Welders get paid well. It is true that, on average, you can’t consider welding to be the most lucrative career. However, as you compound experience and learn new techniques, you can get into specific welding fields that pay pretty well, allowing you to find one of the highest-paid welder jobs.
Yet, it’s not that easy to get into a specific welding niche. There are strict requirements for each niche, and they get more challenging as the promised pay increases. That’s what the compensation is for. From underwater welding to welding in military sites, here are the top 5 highest paid welders.
Top 5 Highest Paid Welder Jobs
Welding is a craft, so the payment – which is usually an hourly rate – varies according to a handful of factors:
- The technique the welder uses
- The type of project
- The work environment
- Required certifications
- Safety hazards
- Level of skill
Below, we’ll be telling you about the five highest-paid welders, their average annual salaries, and a glimpse of the nature of their work.
Underwater welders easily come on top of the list of the highest-paid welders for plenty of reasons. Welding underwater requires an insane amount of training, for starters. It is one of the most dangerous jobs in welding and non-welding careers.
There are two ways to go underwater; dry welding (hyperbaric welding) and wet welding.
There’s a watertight closed-off area called the ‘hyperbaric chamber‘ that encloses the welder and the welding area in dry welding. The chamber is filled with a mix of oxygen and helium or argon to push water out, allowing the welder to do its job.
The welder is submerged underwater for wet welding, and they use special rods in their welding process. Welders have to tolerate barometric pressure and freezing temperature underwater, in addition to other harsh working conditions, for which they get good compensation.
Apart from mastering the welding technique, they’re going to perform underwater. Welders need to be certified in scuba diving to reach the welding sites and work there with ease.
Average annual salary: $25,000 – $130,000
The whole industrial infrastructure is based on pipelines carrying gas, oil, and water. A leak in one of these pipelines means a disaster to the industrial sector, and that’s when pipeline welders are here to the rescue.
An industrial pipeline welder is responsible for building, fixing, and maintaining gas pipelines that can run for hundreds of miles and need maintenance along with this distance.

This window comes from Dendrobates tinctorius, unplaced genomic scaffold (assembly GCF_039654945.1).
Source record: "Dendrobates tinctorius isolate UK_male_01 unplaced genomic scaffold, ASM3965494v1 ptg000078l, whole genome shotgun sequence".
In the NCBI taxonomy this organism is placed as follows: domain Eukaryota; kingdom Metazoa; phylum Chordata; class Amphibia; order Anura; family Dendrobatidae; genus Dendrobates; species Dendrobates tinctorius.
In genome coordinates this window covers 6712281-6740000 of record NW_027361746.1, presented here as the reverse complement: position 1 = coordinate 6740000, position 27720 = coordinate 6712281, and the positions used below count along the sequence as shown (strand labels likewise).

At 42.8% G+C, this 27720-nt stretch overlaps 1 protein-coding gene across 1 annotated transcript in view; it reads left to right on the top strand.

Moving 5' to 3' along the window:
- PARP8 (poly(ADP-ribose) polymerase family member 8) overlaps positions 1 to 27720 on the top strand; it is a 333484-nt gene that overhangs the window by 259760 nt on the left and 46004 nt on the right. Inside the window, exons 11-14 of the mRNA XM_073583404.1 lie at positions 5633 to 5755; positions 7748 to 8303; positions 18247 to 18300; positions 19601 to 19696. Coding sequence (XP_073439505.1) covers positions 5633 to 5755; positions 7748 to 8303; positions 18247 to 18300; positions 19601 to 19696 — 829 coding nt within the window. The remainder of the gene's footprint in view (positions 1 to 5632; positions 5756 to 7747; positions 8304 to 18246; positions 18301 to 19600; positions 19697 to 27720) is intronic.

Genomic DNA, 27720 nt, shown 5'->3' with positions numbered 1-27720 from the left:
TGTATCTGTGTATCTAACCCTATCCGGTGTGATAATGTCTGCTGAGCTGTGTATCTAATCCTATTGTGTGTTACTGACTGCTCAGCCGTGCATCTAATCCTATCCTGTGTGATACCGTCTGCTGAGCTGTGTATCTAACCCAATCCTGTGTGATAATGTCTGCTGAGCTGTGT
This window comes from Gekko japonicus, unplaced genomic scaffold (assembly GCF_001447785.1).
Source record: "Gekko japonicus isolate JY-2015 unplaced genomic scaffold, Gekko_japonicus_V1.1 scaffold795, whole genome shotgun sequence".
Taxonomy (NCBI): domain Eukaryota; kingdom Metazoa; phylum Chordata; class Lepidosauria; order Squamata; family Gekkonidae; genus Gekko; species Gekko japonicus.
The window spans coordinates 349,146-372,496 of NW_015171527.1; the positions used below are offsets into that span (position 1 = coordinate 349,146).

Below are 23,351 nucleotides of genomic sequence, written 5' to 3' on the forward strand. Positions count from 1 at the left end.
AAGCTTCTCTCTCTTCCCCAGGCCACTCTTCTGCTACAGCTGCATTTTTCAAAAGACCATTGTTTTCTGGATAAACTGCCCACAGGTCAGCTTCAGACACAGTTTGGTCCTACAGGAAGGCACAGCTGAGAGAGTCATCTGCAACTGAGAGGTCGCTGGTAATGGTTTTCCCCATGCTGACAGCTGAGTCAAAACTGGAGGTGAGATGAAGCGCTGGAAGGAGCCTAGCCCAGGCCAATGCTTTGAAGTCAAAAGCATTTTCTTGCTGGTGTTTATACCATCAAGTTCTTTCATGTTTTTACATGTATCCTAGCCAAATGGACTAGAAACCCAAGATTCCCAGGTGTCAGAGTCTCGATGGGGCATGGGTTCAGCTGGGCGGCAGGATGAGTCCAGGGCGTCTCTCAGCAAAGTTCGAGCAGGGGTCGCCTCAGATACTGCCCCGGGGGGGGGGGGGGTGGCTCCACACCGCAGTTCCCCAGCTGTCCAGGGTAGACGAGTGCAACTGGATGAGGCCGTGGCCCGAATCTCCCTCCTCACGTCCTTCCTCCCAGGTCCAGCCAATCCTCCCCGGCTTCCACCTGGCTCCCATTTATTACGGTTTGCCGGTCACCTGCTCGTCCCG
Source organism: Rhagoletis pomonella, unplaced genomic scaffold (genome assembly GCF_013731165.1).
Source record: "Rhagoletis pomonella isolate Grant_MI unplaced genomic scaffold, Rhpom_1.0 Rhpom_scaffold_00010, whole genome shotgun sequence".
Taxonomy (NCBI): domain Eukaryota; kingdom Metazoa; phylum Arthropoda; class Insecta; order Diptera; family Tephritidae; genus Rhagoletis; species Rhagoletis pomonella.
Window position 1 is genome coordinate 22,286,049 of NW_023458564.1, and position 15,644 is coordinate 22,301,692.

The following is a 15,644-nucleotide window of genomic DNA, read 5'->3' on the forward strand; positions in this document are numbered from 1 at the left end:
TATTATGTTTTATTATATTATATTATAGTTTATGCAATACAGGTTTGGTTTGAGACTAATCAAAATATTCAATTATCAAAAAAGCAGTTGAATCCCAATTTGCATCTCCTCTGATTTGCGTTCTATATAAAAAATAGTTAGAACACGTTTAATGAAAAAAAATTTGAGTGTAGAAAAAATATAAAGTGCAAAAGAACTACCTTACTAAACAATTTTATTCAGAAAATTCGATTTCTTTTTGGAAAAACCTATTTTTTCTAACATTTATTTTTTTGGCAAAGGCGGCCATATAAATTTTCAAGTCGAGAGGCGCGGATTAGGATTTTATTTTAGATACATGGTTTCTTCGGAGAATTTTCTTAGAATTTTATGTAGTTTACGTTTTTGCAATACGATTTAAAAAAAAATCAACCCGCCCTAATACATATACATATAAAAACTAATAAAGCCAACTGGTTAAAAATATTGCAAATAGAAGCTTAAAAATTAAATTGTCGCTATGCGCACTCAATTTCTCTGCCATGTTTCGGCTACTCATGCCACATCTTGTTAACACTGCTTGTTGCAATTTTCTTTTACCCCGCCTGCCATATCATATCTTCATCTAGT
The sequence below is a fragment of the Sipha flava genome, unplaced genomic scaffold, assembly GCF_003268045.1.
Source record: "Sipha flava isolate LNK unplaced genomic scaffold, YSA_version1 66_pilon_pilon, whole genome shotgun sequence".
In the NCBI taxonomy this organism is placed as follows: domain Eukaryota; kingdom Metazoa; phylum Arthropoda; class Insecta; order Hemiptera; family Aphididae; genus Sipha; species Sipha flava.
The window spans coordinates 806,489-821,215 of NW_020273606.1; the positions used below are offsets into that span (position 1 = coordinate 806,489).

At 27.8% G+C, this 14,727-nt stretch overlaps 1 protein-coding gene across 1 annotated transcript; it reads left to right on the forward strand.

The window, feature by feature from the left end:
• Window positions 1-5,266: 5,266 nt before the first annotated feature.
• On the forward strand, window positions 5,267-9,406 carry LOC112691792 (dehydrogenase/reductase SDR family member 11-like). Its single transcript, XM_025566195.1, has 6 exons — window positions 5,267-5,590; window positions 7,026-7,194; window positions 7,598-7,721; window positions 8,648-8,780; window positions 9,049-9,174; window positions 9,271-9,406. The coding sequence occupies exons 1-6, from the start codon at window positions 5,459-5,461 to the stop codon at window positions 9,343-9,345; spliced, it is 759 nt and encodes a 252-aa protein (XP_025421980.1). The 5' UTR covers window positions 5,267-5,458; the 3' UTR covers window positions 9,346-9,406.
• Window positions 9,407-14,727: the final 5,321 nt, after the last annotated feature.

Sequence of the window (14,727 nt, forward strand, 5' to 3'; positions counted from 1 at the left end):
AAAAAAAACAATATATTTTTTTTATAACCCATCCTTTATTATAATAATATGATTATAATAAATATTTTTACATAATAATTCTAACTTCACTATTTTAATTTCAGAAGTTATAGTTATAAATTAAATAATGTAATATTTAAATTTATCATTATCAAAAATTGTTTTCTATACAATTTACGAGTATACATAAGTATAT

The risk of this job is that these pipelines are huge, and they run across long distances. Thus, they can’t be moved. It’s the welder’s responsibility to reach the location of the issue and work on it. These locations can be challenging a lot of the time.
Pipeline welders might work in oil rigs and refineries. Still, they might also find themselves working in hot desserts or freezing locations.
Average annual salary: $35,000 – $58,000
Military Support Welder
America’s military forces are engaged in many places, and it’s not very surprising that working with the military in dangerous war zones overseas pays well. The military requires skillful welders to install and fix military structures and vehicles.
In this case, usually, military support welders need to be part of the armed forces, in addition to tons of other required training. Not anyone can qualify for this kind of job.
The main training that military support welders are supposed to do is the Allied Trades Training, which lasts around 19 weeks.
Due to military support, welders’ tough and dangerous work environments have great compensation rates and good access to healthcare. They work by contract per project most of the time since projects are always changing and require traveling.
Average annual salary: $41,000 – $48,000
Seated right at the ocean, oil rigs are a source of many welding good-paying welding jobs both in and out of the water. Apart from working as an underwater welder at an oil rig -which pays pretty well-, working as a rig welder is also among the highest-paid welding jobs.
Rig welders are mostly the most advanced and experienced because mistakes are fatal here. They undergo extensive training, and it takes them years before they’re even considered for the job.
They’re supposed to be skilled in underwater, hyperbaric, and offshore welding in most cases. Given that most welders master one of these, you can see why this job is demanding, but it does compensate well for its extra demands.
Average annual salary: $52,000 – $207,000
The job title sounds fancy, and so does the pay.
Welding supervisors are in charge of overlooking the whole welding process on site. They make sure that the welders are working according to their standards. They ensure that safety measures are taken to protect the welder and the rest of the people at the site.
To take on such a huge responsibility, you must have years of professional welder experience. You must be skilled in most welding techniques since you’ll oversee a whole project. A unique set of skills that requires certification, time, practice, and, thus, a hefty paycheck.
Average annual salary: $37,000 – $83,000
Everything comes at a price. You indeed get money for the effort you put in when you’re a welder. However, you get this money at the expense of your time away from home, your willingness to withstand tough conditions, and the effort you put into learning new welding techniques and gaining certificates.
Overall, welding is a pretty good career because it offers a variety of versatile options, from small stable location-fixed jobs all the way to challenging hazardous gigs. In the end, you’ll be paid the equivalent of the effort you put into it. It’s your call!